First Martyr

Under the guidance of the Spirit, and in fulfillment of Scripture, Stephen gave eloquent and effective testimony to the leaders of Israel

Rock Pile - Photo by Emily Campbell on Unsplash
Early on, the church experienced conflicts between its Greek and Aramaic-speaking members over the care of widows. In response, the apostles instructed the community to select from among its members seven men “
full of the Spirit and wisdom” to take charge of the matter, including a man named Stephen, who was “full of faith and the Spirit.” - [Photo by Emily Campbell on Unsplash].

Just prior to his ascension, Jesus instructed the fledgling church in Jerusalem to tarry until they received the Holy Spirit, then they would become his “witnesses, both in Jerusalem and Judea, and in Samaria, and to the uttermost parts of the earth.” The Greek term rendered “witnesses” is martus, not coincidentally, the very word from which the English noun “martyr” is derived.

Stephen was “full of grace and power, and wrought great wonders and signs among the people,” just as predicted in Joel’s prophecy - “In the last days, I will pour out My Spirit… And I will show wonders in the heaven above, and signs on the earth beneath” – (Acts 2:17-21, 6:9-15).

But rather quickly, Stephen found himself confronted by certain leaders from the local synagogue, for they were “not able to withstand the wisdom and the Spirit by which he spoke. Therefore, they suborned perjury from certain “witnesses” who claimed that Stephen had slandered the Temple and the law of Moses, then hauled him before the Sanhedrin for examination, though already his condemnation was a foregone conclusion.

In response to the charges, Stephen recounted the history of how God summoned Abraham out of Mesopotamia, delivered Israel from bondage in Egypt, brought the nation to Sinai, some of the sins committed by the Israelites, and the design given by Yahweh for the Tabernacle. Along the way, in a fit of disobedience, the Israelites compelled Aaron to erect a “golden calf” to which they offered sacrifices and worship – “And they rejoiced in the works of their own hands.” From that incident, in the Hebrew Bible, the term “made-with-hands” effectively became a euphemism for idolatry – (Isaiah 2:8-9, 44:9-20).

Despite her punishment over the incident with the “golden calf,” Israel continued in idolatry even after the construction of the Tabernacle and the later Temple in Jerusalem, even up until the nation was exiled to Babylon. And in Stephen’s day, many Jews harbored an idolatrous attitude toward the Temple, pointing to it as evidence of God’s favor and His election of the Jewish people.

But according to Stephen, the “Most-High does not dwell in houses made-with-hands,” a deliberate dig at his opponents and their veneration of the Temple. By employing the term “made-with-hands,” he insinuated their continuing involvement in idolatry. And there was irony in his words, for while the Almighty does not dwell in temples “made-with-hands,” His Spirit certainly did dwell in Stephen, as his eloquence and wisdom demonstrated that very day – (Acts 7:42-53).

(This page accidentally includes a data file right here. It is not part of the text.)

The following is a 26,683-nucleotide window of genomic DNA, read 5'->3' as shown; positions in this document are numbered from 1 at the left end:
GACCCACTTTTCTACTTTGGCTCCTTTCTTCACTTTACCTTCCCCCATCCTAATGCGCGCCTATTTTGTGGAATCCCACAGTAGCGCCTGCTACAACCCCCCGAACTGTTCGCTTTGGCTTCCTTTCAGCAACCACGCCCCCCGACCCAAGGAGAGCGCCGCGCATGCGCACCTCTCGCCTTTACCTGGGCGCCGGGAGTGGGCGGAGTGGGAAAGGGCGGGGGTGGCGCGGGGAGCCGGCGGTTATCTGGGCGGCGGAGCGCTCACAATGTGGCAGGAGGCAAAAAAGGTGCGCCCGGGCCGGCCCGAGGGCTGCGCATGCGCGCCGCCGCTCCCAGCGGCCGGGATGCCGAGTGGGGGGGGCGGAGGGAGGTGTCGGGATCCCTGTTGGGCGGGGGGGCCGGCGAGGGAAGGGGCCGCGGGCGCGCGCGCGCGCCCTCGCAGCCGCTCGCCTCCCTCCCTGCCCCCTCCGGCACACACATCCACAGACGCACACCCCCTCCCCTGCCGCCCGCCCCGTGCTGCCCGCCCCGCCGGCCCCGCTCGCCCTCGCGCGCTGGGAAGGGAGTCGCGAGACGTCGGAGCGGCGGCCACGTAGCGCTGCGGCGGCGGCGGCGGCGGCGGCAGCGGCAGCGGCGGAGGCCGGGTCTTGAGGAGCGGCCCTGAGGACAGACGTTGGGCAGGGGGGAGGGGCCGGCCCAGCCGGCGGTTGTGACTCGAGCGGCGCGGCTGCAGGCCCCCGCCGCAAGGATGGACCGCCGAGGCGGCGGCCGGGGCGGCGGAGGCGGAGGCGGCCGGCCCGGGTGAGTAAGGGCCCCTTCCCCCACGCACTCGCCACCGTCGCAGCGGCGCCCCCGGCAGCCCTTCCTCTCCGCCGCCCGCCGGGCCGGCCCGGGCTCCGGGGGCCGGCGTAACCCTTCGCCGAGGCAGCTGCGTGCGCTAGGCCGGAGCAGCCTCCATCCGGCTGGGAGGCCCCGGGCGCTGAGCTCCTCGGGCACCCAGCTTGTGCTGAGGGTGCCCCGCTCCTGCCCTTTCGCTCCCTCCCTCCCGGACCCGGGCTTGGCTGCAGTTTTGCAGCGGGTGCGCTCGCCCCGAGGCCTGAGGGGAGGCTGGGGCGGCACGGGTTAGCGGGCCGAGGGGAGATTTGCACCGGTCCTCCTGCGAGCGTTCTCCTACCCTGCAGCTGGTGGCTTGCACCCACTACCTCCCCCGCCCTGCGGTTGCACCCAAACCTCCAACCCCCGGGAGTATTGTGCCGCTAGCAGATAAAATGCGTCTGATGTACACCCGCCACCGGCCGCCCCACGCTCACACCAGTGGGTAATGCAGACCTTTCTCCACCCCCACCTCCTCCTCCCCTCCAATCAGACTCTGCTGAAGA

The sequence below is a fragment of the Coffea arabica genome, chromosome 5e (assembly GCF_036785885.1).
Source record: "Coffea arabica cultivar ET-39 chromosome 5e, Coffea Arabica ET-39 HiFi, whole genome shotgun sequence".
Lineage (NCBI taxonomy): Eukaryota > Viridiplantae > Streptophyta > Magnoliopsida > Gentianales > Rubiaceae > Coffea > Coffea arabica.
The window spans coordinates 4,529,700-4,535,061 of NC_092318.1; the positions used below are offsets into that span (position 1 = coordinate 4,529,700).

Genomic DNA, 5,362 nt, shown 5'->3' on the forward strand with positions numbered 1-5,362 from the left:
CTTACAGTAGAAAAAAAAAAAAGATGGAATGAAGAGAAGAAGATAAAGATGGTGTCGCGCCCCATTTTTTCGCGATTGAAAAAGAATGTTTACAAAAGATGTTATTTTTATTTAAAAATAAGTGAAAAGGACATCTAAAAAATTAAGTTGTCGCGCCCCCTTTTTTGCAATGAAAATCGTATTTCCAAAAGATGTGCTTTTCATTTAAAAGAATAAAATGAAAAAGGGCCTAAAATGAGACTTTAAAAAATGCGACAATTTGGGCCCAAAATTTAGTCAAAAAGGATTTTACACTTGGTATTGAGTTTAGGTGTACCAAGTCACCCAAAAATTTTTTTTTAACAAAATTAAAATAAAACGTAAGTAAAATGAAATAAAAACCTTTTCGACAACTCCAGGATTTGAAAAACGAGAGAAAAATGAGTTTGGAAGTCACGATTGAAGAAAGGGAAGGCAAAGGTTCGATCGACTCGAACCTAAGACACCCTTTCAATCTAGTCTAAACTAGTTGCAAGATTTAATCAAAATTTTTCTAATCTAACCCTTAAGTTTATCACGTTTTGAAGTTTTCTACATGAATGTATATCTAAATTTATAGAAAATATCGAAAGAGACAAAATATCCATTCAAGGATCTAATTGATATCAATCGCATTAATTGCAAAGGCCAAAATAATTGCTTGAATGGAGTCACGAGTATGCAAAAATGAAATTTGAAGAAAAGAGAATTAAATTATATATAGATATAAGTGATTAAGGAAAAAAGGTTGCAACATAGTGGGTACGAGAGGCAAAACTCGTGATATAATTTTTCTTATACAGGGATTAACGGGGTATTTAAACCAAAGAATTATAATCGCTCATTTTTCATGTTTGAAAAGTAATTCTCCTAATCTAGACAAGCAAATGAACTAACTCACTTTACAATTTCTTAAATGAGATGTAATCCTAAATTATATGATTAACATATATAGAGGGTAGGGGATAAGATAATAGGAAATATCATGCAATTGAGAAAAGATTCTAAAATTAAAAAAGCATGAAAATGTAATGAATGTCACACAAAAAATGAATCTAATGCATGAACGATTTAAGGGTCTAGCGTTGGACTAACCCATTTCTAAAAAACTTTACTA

He concluded his defense by charging the representatives of the nation of Israel with “always resisting the Holy Spirit, just as your fathers did.” Despite having received the law, including its instructions for constructing and administering the Tabernacle, habitually, they had persecuted the prophets and committed the worst of all offenses by murdering the Messiah.


Predictably, the Temple authorities did not respond well to his words – “
When they heard these things, they were cut to the heart and gnashed on him with their teeth.” Remarkably, Stephen, “being full of the Holy Spirit, looked up steadfastly into heaven, and saw the glory of God, and Jesus standing on the right hand of God,” after which his opponents stoned him to death, making him the first martyr for Jesus - (Acts 7:54-60).

Consistently in this story, Stephen is described as “full of the Holy Spirit,” and it was the Spirit that gave him the wisdom to answer his accuser with boldness and words they could neither “gainsay nor resist,” just as Jesus promised. When his disciple found themselves before rulers and magistrates, the Spirit would provide them with the “words and wisdom” needed to bear “witness” before them – (Mark 13:11, Luke 21:15).

Stephen’s witness was a manifestation of the promise from Joel’s prophecy. With the outpouring of the Spirit, “My servants and handmaidens will prophesyAnd I will show wonders in the heaven above.” And that is what Stephen did when, under the inspiration of the Holy Spirit, he spoke prophetic words as a testimony to the leaders of Israel. And his vision of Jesus “sitting at the right hand of God” was just such a “wonder in the heaven above.”

Moreover, his witness before the Jewish leaders was an answer to the earlier prayer of the church in reaction to opposition from the priestly authorities – “Lord, look upon their threats, and grant to your servants to speak your word with all boldness” – (Acts 4:29).

Thus, in the Book of Acts, and in fulfillment of Scripture, it is the Spirit that guides and empowers the church to execute its mission to bear “witness” to the “uttermost parts of the earth,” beginning at Jerusalem, and including testimony before the leaders of the Jewish people. And under the Spirit’s leading, even the judicial murder of Stephen became the perfect opportunity to testify before the nation rather than a defeat for the church.



Kingdom Parables

Responding to Persecutors